SYDNEY (Reuters) - Most Australians do not want the government to call a snap election to resolve a parliamentary impasse over its plan to cut greenhouse gases, preferring it to give more ground to its political opponents, a survey has found.
The Newspoll published in The Australian newspaper on Tuesday found that two-thirds of voters supported the government’s moves to cut carbon emissions but most would rather it modified its plans rather than call an election on the issue.
The government has already failed once to push its carbon-reduction bill through parliament and could have the option to call a snap election on the issue if the legislation fails to pass on its second attempt, due in November.
The government aims to cut emissions by at least 5 percent by 2020, raising that to 25 percent if the world agrees to a similarly tough climate pact in Copenhagen in December, but it faces strong opposition from both business-friendly and green senators.
“A clear majority believes the government should modify its carbon pollution reduction scheme,” The Australian said, noting that 64 percent of the 1,200 people surveyed on Sept 18-20 wanted the government to modify its plans to win parliamentary approval.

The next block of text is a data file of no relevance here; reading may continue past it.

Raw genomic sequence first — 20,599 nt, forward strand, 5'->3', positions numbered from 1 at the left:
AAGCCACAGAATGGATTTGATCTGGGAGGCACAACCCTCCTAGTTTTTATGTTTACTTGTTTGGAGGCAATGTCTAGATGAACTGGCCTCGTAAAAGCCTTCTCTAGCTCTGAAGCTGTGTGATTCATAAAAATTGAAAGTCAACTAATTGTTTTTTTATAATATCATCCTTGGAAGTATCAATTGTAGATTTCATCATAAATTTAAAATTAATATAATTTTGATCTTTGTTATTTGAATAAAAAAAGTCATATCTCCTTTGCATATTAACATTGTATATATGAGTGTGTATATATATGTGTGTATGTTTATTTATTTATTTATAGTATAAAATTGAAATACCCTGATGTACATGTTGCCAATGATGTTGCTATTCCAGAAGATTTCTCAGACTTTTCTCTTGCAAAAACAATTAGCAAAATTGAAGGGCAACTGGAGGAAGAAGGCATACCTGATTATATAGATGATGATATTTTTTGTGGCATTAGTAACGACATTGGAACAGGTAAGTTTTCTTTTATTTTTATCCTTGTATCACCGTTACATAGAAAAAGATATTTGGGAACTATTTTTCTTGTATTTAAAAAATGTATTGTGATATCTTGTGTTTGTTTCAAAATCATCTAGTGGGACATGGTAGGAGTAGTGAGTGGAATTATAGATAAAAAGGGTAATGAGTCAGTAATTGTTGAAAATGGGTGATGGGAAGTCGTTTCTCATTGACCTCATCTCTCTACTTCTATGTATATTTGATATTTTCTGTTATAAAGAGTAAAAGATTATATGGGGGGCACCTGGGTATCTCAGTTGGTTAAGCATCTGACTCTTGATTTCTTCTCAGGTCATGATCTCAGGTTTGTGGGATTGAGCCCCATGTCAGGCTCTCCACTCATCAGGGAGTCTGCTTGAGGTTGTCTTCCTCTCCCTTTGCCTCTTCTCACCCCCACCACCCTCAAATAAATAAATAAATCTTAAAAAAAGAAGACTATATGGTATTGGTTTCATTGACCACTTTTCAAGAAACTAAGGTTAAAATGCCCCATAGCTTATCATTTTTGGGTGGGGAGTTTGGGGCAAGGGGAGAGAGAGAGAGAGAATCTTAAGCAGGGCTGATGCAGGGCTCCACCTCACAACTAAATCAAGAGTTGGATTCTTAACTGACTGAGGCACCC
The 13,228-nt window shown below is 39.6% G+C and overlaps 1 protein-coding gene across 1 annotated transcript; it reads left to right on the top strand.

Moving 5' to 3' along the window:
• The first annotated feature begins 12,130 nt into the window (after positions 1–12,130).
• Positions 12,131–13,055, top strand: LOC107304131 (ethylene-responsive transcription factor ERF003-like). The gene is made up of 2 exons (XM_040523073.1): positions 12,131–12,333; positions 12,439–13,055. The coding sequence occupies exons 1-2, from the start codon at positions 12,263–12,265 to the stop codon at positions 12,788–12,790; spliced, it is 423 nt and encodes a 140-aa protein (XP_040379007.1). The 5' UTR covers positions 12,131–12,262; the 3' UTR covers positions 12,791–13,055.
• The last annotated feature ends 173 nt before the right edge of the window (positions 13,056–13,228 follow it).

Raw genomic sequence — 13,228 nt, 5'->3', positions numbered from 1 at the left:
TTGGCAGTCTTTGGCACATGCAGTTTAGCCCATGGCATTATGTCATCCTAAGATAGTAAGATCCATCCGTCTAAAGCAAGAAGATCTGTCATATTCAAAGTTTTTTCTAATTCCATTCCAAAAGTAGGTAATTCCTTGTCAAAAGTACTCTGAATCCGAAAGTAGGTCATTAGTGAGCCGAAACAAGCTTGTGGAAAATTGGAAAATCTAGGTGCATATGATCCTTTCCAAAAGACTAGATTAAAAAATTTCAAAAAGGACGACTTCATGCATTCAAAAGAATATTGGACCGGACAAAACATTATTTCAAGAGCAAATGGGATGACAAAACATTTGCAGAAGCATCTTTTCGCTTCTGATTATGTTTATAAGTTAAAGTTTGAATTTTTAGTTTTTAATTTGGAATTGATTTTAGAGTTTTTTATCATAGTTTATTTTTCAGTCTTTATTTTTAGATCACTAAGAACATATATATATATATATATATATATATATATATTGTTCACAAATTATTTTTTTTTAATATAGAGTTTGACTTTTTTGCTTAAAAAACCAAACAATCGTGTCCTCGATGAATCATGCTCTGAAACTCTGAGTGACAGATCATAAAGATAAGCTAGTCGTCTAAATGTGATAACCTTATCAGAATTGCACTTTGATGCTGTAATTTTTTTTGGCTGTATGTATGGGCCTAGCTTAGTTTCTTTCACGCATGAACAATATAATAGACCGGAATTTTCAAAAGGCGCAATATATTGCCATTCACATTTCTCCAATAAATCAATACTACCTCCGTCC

Only 19 percent believed Rudd should call a snap election to resolve the parliamentary impasse, it added, even though the prime minister has once before amended the legislation in an effort to meet industry and environmental concerns.
“The prime minister’s push to force the (opposition) coalition to pass the carbon pollution reduction scheme through the Senate in November, or face an early election, has been shown to be an empty threat,” The Australian said.
Reporting by Mark Bendeich; Editing by Michael Urquhart
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